JACKSBORO—Commissioners united Monday night to invoke a measure empowering them to oversee the development of a proposed coal fly ash landfill in the Westbourne area.
Dozens of landfill opponents applauded and waved signs as Mayor William Baird announced in the courthouse a 15-0 commission vote in favor of Jackson’s Law.
It’s a stop-gap measure that will transfer authority from state permit regulators to local leaders on whether to accept or reject South Carolina-based developer Ketchen Land Company’s plans to operate a 300-acre dumpsite in the northern part of the county.
They plan to import up to 600 cubic tons of fly ash to the site by rail over the next 20 years. The county could receive up to $1 per ton for the ash, under one proposal. A permit to operate the facility has already been filed for state review.
The landfill plans have been a point of contention since they were publicly announced in August. Many citizens who live near the proposed site fear the environment and public health could be compromised because of the operation.
Scores have campaigned and complained at three public forums, calling for commissioners to dump the dump. The ash-kicking campaign peaked Monday night following the commission’s verdict.
“To the citizens opposed to the landfill, I want to compliment you on what an exemplary audience you were,” District 5 Commissioner J.L. Davis told opponents following the vote.
Davis said the protestors — which totaled between 75 and 90 — remained calm during Monday night’s proceedings, despite their obvious passion about the issue.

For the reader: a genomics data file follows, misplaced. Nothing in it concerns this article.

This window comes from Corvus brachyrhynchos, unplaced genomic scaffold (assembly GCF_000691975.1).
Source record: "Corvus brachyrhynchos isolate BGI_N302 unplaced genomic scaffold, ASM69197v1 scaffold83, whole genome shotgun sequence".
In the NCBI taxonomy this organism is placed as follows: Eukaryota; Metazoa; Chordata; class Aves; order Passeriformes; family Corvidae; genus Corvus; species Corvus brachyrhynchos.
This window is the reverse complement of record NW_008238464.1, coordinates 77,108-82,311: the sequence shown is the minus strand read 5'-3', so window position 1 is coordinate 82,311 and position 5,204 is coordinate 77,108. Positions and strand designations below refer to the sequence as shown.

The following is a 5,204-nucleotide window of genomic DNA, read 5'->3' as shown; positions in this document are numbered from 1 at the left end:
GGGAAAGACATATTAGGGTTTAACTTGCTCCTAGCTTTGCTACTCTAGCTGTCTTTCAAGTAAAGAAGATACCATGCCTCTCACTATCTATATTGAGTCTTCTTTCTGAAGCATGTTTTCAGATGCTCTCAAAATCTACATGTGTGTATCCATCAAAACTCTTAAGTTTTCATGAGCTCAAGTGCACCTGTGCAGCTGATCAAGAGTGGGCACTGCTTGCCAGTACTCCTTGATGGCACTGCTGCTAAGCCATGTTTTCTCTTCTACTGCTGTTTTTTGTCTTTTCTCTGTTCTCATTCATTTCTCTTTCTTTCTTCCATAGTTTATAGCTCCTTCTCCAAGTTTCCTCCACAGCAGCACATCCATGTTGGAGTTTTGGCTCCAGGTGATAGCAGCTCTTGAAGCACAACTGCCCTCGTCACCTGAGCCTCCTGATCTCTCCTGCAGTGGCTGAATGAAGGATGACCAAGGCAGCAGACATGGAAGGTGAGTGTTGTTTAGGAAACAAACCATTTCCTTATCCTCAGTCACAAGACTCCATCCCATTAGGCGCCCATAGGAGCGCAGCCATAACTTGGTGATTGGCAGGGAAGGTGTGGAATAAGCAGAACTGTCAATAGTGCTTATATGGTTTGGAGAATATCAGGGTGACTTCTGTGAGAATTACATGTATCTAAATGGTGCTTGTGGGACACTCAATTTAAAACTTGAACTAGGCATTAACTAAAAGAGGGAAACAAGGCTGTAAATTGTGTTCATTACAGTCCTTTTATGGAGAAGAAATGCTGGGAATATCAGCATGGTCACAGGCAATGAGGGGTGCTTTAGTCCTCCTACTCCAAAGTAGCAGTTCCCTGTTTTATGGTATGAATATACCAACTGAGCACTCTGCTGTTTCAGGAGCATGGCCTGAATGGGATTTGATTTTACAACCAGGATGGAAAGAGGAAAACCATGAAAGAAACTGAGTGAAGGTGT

For protestors, the commission’s decision was a major milestone in their nearly two-month long crusade to block the landfill.
Jim Bolton, one of several who lobbied commissioners to vote for Jackson’s Law, said he’s now optimistic about the momentum behind the protest.
“I believe commissioners felt the seriousness of the problem we’re facing,” Bolton said after the vote. “I hope and pray they will not let it come in.”
While commissioners now have final say on the development, a final vote on the matter has not been scheduled.
Ketchen developers were noticeably absent for the commission vote. It’s unclear what they plan to do. A Ketchen geologist on Tuesday referred calls seeking comment to the South Carolina office. A voice message left for developers at that site was not returned by press time.
A spokesperson for the mayor’s office told the LaFollette Press the plans were likely dead due to the perceived resistance from commissioners.
But dump developers could continue with their plans and seek approval later from the commission and opponents seem prepared for that fight.
“It could be the beginning of a long process,” said protestor Tom Chadwell, who lives on Habersham Road, about 1.35 miles from the entrance of the proposed landfill.
Chadwell and others said they’ll continue to press commissioners to stop the dump, even if landfill developers persist with their plans.
He said protestors have already researched how Cumberland County officials were able to block a coal fly ash landfill from locating there.
“We’re not plowing totally new ground,” Chadwell said.
Cumberland County officials invoked Jackson’s Law several years ago and elected leaders there eventually rejected a developer’s plans to operate a coal fly ash site outside of Crossville.
A 2009 opinion from the Tennessee Attorney General found their denial could potentially be unconstitutional — a point Campbell County Attorney Joe Coker acknowledged early in local debates. And while the attorney general’s finding has yet to be argued before the courts, dump opponents say they’ll fight that battle if, and when, it’s needed.